Under Order 14A of the Rules of the Supreme Court the Court has authority to determine any question of law or construction of any document arising in any cause or matter at any stage of the proceedings where it appears to the Court that - (a) such question is suitable for determination without a full trial of the action, and (b) such determination will finally determine (subject only to any possible appeal) the entire cause or matter or any claim or issue therein. And it is further required that the defendant must have given notice of intention to defend; and the parties must have had an opportunity of being heard on the question of law or have consented to an order or judgment being made on such determination.


In this case the defendant gave the notice of intention to defend and even served their defence and the parties have been heard before this court.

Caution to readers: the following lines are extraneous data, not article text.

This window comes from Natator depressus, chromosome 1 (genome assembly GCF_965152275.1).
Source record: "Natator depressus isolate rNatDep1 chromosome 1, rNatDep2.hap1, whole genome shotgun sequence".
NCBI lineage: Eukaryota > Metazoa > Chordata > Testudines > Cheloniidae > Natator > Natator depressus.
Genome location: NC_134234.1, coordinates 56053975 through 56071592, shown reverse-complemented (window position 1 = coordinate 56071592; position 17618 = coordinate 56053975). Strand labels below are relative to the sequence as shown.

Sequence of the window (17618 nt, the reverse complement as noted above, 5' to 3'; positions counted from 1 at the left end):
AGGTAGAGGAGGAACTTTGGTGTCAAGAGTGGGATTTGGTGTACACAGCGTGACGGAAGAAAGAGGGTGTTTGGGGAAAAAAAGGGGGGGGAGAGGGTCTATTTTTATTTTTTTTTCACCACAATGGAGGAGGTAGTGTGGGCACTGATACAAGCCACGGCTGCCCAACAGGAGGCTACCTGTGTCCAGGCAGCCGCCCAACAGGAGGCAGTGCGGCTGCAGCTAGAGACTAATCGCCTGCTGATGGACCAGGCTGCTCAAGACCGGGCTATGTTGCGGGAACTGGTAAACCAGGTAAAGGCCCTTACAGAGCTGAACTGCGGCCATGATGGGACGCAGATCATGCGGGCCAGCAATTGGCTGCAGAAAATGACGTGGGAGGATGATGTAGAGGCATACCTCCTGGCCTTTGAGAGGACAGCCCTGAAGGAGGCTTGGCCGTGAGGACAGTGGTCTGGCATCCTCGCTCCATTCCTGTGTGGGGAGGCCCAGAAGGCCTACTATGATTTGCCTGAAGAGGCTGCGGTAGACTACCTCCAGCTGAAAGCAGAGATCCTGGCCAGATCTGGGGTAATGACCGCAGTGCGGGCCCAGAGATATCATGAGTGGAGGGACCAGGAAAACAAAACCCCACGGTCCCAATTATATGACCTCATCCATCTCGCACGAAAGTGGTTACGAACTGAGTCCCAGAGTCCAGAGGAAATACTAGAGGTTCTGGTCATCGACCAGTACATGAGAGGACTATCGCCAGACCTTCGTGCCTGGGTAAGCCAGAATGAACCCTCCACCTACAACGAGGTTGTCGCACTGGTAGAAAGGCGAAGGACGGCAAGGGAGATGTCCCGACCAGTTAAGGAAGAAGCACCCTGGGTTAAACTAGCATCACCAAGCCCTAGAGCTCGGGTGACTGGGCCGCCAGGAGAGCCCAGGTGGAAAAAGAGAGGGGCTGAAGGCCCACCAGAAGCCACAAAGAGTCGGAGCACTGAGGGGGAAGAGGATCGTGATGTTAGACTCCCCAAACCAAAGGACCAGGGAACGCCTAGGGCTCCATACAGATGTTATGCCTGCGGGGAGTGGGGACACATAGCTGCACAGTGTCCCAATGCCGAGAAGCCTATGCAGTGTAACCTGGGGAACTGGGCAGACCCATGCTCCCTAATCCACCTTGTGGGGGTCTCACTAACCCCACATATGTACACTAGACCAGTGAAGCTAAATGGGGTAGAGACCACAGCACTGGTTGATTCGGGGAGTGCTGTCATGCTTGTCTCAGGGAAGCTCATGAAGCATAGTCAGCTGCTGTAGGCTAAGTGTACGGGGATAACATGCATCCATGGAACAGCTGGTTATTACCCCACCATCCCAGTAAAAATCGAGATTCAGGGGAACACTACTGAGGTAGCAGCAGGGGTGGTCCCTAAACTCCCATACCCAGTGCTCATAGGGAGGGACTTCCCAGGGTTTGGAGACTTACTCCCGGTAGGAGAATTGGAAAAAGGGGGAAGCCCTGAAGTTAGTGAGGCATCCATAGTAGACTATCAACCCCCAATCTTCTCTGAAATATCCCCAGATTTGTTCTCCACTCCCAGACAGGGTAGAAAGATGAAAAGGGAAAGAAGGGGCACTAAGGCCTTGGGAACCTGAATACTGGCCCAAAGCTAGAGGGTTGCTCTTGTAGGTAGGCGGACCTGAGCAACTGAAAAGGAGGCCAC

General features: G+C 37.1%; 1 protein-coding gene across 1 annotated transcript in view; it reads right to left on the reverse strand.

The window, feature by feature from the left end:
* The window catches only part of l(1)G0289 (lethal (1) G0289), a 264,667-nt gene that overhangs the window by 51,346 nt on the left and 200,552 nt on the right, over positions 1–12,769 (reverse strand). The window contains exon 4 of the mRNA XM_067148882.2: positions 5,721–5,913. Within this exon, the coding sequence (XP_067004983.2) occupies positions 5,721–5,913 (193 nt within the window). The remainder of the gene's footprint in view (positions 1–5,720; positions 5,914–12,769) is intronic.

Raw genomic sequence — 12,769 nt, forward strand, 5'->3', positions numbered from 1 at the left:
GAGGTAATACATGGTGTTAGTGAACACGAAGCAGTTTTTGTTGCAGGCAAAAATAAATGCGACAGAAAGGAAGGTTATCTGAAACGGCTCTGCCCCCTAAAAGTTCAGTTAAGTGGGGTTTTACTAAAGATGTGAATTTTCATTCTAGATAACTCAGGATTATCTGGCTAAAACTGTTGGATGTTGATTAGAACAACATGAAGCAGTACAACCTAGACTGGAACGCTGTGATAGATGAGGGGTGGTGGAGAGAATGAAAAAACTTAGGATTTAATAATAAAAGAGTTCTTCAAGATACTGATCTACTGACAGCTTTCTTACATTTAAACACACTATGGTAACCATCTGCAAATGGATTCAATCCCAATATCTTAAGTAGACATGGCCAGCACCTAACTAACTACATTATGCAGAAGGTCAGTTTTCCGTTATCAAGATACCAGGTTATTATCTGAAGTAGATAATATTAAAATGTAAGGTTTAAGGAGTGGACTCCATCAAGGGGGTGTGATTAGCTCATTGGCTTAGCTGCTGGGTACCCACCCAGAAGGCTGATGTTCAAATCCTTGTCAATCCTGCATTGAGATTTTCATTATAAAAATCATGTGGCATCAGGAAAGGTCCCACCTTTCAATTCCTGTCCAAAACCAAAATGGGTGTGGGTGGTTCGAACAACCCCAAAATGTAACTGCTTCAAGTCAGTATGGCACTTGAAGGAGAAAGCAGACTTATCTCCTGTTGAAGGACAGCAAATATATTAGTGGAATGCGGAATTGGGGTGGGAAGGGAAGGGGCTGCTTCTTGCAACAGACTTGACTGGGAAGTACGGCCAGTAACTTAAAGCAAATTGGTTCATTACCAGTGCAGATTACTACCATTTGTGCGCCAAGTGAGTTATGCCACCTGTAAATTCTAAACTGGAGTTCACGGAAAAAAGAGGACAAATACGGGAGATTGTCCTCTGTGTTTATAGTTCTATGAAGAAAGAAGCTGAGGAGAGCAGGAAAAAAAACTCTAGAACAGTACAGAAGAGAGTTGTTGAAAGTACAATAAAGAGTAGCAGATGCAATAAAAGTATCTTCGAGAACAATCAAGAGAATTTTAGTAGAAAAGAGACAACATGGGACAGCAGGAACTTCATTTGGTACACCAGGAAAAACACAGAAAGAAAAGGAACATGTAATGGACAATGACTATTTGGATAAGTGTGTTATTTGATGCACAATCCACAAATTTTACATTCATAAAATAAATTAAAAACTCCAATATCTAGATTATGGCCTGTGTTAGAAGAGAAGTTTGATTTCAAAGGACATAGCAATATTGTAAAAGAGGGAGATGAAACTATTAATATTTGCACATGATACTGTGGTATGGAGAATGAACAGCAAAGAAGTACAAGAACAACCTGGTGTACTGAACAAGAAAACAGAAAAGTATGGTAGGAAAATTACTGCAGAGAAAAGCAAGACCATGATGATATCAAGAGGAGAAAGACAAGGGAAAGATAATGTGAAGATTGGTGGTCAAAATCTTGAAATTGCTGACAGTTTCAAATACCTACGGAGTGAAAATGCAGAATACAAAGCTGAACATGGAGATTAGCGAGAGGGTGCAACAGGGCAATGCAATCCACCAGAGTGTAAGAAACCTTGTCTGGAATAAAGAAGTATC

For a question to be suitable for determination without a full trial of the action, it means that all material facts must be available to the court at the time of making the decision. In Korso Finance Establishment Anstalt v. John Wedge (unrep., February 15 1994, CA Transcript No. 94/387) (cited at Para. 14A/2/5 of the Rules of the Supreme Court 1999) where the ambit of Order 14A was considered by the Court of Appeal of England, Sir Thomas Bingham expressed unease at “… deciding questions of legal principle without knowing the full facts.” And these are facts which have been proved or admitted not hypothetical or future facts. (Summer v. William Henderson & Sons[1963] 1 W.L.R. 823.)


The questions in this case essentially require the construction of the release and discharge order in question. Now, is the construction of the release and discharge order suitable without a full trial? In other words, do we have available to this court full facts, proved or admitted on which the construction can be based?